Thirteen years ago, I saw a movie where it showed a woman holding a boy’s hand running away from fire.
Suddenly, I wanted to write a story about a 30 years old woman who protected a child.
Ideas upon ideas flowed in my head, and before I knew it, I had finished writing the story.
I first heard about Moribito from L’Arc~en~Ciel, their song entitled Shine was used as the opening song for the anime version of this book. When I saw the opening, I wasn’t impressed with it and decided not to look for the anime. Last year, a friend of mine (used to be my co work) told me that Seirei no Moribito (the title of the anime as well as the book) was awesome. I became more intrigued after reading the anime review by Kelly of The Gallery of Words.
On July 2011, I was visiting a book sale and found the novel. There were 2 books on the shelf, both already translated into Indonesian. I don’t really like reading translation book, especially books from Japan because the translator translated the book from the English translation not from the Japanese one. In my opinion, it will create double misunderstanding. But…I was so intrigued by William (used to be my co work) and Kelly, so I decided to buy 1 of them. When I opened the book, I was right, it was originally translated into English by Cathy Hirano and then re-translated by Harisa Permatasari. I felt a bit disappointed by this way of translation….but after reading it, I was so happy with Harisa’s translation. She managed to translate it as if the book was really written in Indonesian language…kudos for her. Unfortunately, the Indonesian version had terrible cover!!! it merely edited the anime version of Balsa.
Moribito means Guardian, this book is actually a series. There are 11 volumes but only 2 volumes have been translated to both English and Indonesian (I have bought the Indonesian version two weeks ago because I was so impressed with the first book). It was said that Scholastic (the US publisher) felt disappointed that the book didn’t sell well, they decided to stop translation after book 2. For me, The book is REALLY good, too bad it didn’t sell well. I can only read this wonderful series till volume 2 😦
Moribito series centered on the journey of a woman named Balsa. She was a hired guardian. She used short spear. Her ability in protecting someone and her skill in fighting were well known. In Seirei no Moribito (Guardian of the Spirit), Balsa visited New Yogo, a city built around 200 years ago. It was said that the Mikado (the term for Emperor) was Gods descendants. The first Mikado of New Yogo, Torugaru, was admired as the man who slaughtered the water spirit. But legends on Torugaru weren’t correct, as always politic played a big part in altering real history.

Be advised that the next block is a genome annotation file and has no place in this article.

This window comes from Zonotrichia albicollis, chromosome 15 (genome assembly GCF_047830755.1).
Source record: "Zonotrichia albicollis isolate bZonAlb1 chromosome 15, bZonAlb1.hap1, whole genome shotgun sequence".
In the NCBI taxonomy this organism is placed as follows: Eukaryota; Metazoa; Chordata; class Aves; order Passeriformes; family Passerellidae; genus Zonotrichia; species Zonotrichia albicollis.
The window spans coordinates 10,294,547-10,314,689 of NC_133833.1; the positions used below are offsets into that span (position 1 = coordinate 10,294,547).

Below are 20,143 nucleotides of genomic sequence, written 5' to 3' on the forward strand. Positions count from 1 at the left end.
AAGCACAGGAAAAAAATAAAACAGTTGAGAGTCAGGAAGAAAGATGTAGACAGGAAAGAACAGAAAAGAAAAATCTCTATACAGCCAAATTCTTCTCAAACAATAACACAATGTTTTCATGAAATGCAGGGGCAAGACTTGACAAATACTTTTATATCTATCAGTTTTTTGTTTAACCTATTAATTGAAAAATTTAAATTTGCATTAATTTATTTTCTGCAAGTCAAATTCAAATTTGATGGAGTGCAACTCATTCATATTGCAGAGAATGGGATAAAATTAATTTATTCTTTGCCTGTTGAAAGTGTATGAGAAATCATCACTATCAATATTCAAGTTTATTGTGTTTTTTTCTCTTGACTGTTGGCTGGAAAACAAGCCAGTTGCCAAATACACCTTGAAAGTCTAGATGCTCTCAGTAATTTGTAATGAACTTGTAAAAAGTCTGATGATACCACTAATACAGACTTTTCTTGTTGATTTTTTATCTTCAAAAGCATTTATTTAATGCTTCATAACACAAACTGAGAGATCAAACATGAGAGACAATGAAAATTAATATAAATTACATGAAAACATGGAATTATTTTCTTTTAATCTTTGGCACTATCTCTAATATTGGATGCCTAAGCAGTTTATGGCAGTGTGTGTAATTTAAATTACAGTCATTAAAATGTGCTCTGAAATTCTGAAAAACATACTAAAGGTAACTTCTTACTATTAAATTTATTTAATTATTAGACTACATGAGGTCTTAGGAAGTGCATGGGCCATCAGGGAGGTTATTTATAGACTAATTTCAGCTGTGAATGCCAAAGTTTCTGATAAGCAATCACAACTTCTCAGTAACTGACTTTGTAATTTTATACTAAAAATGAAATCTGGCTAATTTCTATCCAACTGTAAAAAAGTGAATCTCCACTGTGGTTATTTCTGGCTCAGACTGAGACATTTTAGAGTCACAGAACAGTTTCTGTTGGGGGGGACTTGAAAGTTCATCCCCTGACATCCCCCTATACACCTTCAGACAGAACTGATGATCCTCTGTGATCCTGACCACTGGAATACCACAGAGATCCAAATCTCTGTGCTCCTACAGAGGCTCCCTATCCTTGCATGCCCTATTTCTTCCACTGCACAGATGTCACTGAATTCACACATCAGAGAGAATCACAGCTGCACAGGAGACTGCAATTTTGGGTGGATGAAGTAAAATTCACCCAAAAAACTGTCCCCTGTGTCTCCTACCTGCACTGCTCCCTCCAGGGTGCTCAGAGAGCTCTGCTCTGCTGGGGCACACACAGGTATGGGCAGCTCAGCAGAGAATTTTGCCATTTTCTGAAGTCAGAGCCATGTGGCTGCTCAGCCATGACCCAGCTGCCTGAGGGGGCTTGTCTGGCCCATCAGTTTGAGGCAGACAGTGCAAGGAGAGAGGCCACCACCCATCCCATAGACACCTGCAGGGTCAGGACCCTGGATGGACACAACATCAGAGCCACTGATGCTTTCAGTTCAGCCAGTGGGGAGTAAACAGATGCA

Balsa learned the truth of the history when she helped the second prince named Chagum. Chagum had been having bad dreams and a shaman told his mother (The Emperor’s second wife) that there was a spirit inside Chagum. Being known as the descendant of Gods, the Mikado couldn’t let people know that his son was possessed by a spirit. He ordered people to kill Chagum. Balsa saved Chagum from the second attempt to kill him.
Knowing how strong Balsa was, the second Empress (Chagum’s mom) asked her to protect her son, she wanted Balsa to take Chagum away from New Yogo. Mikado and the Master Star Diviner (acted as Mikado’s advisory) sent the Royal Hunters to track them down.
Balsa was badly injured when she fought against the hunters but she managed to keep Chagum saved from them. Balsa asked for help from her childhood friend, Tanda. From Tanda and his teacher Torogai (the old Yakoo Shaman), Balsa found out that the spirit inside Chagum was the egg of Nyuga Ro Im, the water spirit. Nyuga Ro Im died in every 100 years, before it died it would laid its eggs and scattered them in both Sagu (human’s world) and Nayugu (spirit’s world). The one in Sagu was laid inside Chagum.
Another spirit called Rarunga was always looking for the egg. Rarunga would kill the carrier and eat the egg. Upon knowing that, Balsa knew she had to protect Chagum from his father’s hunters and Rarunga.
As I have said above, the story is really good. The story is not really a nail-bitting story that grips you so bad and makes you want to know the end as soon as possible. Moribito reminds me of The Lord of the Rings, I want to walk in that world and see all the beauty that the world can deliver for us. It’s a magical world I want to explore leisurely. I am eager to know what will happen to Chagum but at the same time I want to devour the world as a fun imaginary world.
Uehashi-sensei is really good in telling Balsa’s past without disturbing the main story of her protecting Chagum. Her way of picturing both Sagu and Nayugu is very well done, not too descriptive but also not too vague. I really enjoy her style of writing, it made me wonder whether the English translation was written better than the Indonesian one or not.
At first, I wanted to read the second book straight away but I changed my mind. I will read it after my current book and if possible,after watching the anime. I will look for the DVD soon.
Seirei no Moribito won 2 awards: Beacon Award (2009) and Mildred L. Batchelder Award (2009)
About the author
Nahoko Uehashi is the author of ten books in the Moribito series, which have sold more than a million copies and won many major literary awards in her native Japan. An associate professor at a Japanese university, she has a Ph.D. in cultural anthropology and studies indigenous peoples in Australia. She lives near Tokyo, Japan.
Title: Moribito – Guradian of The Spirit (精霊の守り人)
Author: Nahoko Uehashi (上橋 菜穂子)
Language: Indonesian (Original: Japanese)
Pages: 349 pages
Publisher: Penerbit Matahari
Challenge: New Author Challenge 2011, Japanese Literature Challenge 5, Mystery and Suspense Reading Challenge 2011, R.I.P VI